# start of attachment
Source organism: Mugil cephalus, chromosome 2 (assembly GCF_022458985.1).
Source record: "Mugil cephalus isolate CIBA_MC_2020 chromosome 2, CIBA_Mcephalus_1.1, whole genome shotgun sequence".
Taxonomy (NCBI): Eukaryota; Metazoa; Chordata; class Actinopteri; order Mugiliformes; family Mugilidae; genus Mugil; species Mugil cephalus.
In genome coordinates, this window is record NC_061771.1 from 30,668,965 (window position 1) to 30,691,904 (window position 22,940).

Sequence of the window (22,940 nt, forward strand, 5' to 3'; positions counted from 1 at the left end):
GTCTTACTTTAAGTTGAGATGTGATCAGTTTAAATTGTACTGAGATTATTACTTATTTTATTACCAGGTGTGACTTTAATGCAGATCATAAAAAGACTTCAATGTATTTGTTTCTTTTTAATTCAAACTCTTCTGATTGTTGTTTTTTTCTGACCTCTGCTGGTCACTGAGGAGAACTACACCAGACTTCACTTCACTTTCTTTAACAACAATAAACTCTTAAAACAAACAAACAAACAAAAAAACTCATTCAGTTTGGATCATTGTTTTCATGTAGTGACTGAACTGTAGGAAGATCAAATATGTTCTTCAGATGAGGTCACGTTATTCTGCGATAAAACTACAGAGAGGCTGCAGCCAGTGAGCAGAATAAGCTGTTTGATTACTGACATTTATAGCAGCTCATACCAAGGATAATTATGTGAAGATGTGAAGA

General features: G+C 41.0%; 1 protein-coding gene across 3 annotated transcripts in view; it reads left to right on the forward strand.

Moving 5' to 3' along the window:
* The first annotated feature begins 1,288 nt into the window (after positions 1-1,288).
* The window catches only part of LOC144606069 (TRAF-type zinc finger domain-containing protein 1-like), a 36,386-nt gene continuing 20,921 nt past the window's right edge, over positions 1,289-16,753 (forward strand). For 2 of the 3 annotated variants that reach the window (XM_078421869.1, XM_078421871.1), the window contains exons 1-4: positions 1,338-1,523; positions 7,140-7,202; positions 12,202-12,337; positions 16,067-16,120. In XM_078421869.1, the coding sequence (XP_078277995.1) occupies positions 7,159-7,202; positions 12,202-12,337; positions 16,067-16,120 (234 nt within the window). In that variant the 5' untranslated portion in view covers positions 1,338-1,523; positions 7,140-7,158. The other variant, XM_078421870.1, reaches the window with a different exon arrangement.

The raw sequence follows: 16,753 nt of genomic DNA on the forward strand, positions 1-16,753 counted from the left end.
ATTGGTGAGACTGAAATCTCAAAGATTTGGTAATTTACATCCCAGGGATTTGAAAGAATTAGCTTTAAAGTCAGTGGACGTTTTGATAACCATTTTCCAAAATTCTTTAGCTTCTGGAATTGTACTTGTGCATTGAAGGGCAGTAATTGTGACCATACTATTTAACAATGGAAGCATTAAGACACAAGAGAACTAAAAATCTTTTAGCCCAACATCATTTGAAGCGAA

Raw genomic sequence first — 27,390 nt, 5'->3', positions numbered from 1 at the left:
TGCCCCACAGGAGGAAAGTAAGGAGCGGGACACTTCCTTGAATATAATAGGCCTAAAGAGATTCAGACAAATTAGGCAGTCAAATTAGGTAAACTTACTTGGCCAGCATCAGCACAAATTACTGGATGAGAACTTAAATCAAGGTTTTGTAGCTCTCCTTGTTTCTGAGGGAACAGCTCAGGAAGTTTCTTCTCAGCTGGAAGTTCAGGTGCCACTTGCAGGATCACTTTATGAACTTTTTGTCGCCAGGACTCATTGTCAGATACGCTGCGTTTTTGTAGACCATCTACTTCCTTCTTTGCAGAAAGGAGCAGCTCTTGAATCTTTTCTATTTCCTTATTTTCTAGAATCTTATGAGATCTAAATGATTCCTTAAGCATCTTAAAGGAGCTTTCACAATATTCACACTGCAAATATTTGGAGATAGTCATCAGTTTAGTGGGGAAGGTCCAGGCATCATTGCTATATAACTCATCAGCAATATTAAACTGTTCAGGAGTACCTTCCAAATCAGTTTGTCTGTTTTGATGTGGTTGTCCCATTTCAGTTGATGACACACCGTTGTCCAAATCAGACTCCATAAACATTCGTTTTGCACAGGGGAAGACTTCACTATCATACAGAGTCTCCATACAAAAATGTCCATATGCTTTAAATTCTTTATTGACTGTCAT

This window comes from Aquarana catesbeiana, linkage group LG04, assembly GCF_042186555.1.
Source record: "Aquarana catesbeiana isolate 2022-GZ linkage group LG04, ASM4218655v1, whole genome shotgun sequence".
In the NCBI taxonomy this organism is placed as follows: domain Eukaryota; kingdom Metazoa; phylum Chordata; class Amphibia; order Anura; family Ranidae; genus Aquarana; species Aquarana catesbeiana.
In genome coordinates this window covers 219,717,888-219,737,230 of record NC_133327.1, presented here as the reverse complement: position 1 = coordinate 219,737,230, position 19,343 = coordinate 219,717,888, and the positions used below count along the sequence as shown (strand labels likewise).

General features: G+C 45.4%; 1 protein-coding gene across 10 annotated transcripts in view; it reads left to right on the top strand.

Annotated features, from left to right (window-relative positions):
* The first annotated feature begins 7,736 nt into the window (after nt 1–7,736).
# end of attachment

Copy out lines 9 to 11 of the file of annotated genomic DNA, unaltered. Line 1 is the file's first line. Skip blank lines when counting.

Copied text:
* The first annotated feature begins 1,288 nt into the window (after positions 1-1,288).
* The window catches only part of LOC144606069 (TRAF-type zinc finger domain-containing protein 1-like), a 36,386-nt gene continuing 20,921 nt past the window's right edge, over positions 1,289-16,753 (forward strand). For 2 of the 3 annotated variants that reach the window (XM_078421869.1, XM_078421871.1), the window contains exons 1-4: positions 1,338-1,523; positions 7,140-7,202; positions 12,202-12,337; positions 16,067-16,120. In XM_078421869.1, the coding sequence (XP_078277995.1) occupies positions 7,159-7,202; positions 12,202-12,337; positions 16,067-16,120 (234 nt within the window). In that variant the 5' untranslated portion in view covers positions 1,338-1,523; positions 7,140-7,158. The other variant, XM_078421870.1, reaches the window with a different exon arrangement.

The raw sequence follows: 16,753 nt of genomic DNA on the forward strand, positions 1-16,753 counted from the left end.